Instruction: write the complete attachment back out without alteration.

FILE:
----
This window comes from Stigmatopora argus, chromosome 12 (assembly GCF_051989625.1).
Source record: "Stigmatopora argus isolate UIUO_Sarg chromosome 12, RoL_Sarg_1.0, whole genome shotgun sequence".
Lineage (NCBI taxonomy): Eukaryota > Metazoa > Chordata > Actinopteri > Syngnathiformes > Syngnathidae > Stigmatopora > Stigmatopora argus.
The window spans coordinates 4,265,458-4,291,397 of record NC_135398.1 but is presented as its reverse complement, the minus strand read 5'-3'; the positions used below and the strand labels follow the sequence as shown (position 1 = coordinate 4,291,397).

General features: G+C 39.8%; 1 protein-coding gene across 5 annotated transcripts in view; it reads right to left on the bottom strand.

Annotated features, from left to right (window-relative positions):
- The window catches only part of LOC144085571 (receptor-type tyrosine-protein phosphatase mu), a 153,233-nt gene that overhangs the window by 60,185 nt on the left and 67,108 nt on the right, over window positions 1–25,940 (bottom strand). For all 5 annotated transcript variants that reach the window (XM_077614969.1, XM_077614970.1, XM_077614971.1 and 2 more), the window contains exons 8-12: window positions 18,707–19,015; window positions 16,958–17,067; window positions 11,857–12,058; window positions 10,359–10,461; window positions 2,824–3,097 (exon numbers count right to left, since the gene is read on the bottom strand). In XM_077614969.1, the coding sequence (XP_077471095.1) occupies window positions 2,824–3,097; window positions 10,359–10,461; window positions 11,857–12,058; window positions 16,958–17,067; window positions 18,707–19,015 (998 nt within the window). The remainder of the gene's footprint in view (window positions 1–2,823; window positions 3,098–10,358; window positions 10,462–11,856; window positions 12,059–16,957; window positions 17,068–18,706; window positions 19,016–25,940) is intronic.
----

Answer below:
This window comes from Stigmatopora argus, chromosome 12 (assembly GCF_051989625.1).
Source record: "Stigmatopora argus isolate UIUO_Sarg chromosome 12, RoL_Sarg_1.0, whole genome shotgun sequence".
Lineage (NCBI taxonomy): Eukaryota > Metazoa > Chordata > Actinopteri > Syngnathiformes > Syngnathidae > Stigmatopora > Stigmatopora argus.
The window spans coordinates 4,265,458-4,291,397 of record NC_135398.1 but is presented as its reverse complement, the minus strand read 5'-3'; the positions used below and the strand labels follow the sequence as shown (position 1 = coordinate 4,291,397).

General features: G+C 39.8%; 1 protein-coding gene across 5 annotated transcripts in view; it reads right to left on the bottom strand.

Annotated features, from left to right (window-relative positions):
- The window catches only part of LOC144085571 (receptor-type tyrosine-protein phosphatase mu), a 153,233-nt gene that overhangs the window by 60,185 nt on the left and 67,108 nt on the right, over window positions 1–25,940 (bottom strand). For all 5 annotated transcript variants that reach the window (XM_077614969.1, XM_077614970.1, XM_077614971.1 and 2 more), the window contains exons 8-12: window positions 18,707–19,015; window positions 16,958–17,067; window positions 11,857–12,058; window positions 10,359–10,461; window positions 2,824–3,097 (exon numbers count right to left, since the gene is read on the bottom strand). In XM_077614969.1, the coding sequence (XP_077471095.1) occupies window positions 2,824–3,097; window positions 10,359–10,461; window positions 11,857–12,058; window positions 16,958–17,067; window positions 18,707–19,015 (998 nt within the window). The remainder of the gene's footprint in view (window positions 1–2,823; window positions 3,098–10,358; window positions 10,462–11,856; window positions 12,059–16,957; window positions 17,068–18,706; window positions 19,016–25,940) is intronic.